But Michael Ledeen - the ultra-rightist believer in "total war" who for more than 10 years has been arguing for the United States to pump financial and other support into Iranian groups opposed to the mullahs' regime that he always believed to be on the verge of collapse - says that Mousavi, who as prime minister presided over the executions of thousands of Iranians in the 1980s, is now much changed. He has been radicalized by what has happened in the run-up to the election and subsequently. "Does Mousavi even want to change the system? I think he does, and in any event, I think that's the wrong question," Ledeen wrote on Monday. "He is not a revolutionary leader, he is a leader who has been made into a revolutionary by a movement that grew up around him."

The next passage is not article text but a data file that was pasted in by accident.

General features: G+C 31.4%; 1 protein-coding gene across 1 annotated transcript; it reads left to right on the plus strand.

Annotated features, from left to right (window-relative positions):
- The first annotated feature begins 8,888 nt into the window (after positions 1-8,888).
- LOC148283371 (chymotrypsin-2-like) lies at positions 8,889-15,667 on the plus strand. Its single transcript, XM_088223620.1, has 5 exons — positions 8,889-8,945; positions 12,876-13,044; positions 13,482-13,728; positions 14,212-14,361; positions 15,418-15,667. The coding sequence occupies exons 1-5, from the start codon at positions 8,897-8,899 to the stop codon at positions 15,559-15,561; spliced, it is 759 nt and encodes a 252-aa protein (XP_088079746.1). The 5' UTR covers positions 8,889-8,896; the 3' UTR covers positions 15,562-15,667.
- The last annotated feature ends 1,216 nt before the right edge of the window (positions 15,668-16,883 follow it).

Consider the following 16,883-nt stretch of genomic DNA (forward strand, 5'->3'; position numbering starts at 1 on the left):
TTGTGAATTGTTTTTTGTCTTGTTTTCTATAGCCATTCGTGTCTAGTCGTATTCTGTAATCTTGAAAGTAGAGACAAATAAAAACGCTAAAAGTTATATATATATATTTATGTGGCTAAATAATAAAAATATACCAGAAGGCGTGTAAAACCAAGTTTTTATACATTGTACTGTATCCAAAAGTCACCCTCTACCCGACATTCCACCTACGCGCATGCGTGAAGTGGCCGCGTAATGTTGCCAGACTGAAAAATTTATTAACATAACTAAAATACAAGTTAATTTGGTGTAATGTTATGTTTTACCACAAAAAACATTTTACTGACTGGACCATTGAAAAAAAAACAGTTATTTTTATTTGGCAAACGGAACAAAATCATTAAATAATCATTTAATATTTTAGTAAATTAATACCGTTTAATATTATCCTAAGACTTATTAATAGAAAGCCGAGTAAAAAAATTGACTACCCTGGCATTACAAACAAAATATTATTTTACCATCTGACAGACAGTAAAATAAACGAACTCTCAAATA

Formerly at the American Enterprise Institute and now at the right-wing Foundation for Defense of Democracies, Ledeen, also attacked fellow neo-conservatives Danielle Pletka and Ali Alfoneh for an Op-Ed in Monday's The New York Times that he called "embarrassingly silly" for arguing that the symbolic protests against the election results had already been crushed.
Given that Ledeen's shady past includes having, to put it mildly, vouched for the expatriate Iranian arms dealer Manucher Ghorbanifar of Iran-contra notoriety, cautious people might take his proposals for who is credible in Iran and what U.S. policy-makers should do there with a salt shaker and a barf bag in hand.
In his column today at the FDD, Ledeen asks what the U.S. can do to help the new revolution in Iran: "Call, courage and clarity from our leaders. Above all, from Obama and Hillary. Constant denunciation of the oppression and slaughter of innocent people in Iran, constant appeals to the 'universal values' for which we all stand." This imprecation against slaughter from someone who argued for pre-emptive military action against Iraq, Syria and Iran.
As it offers an opportunity to pound on Barack Obama, his latest point of view seems to be one many other neo-cons have taken up with a vengeance.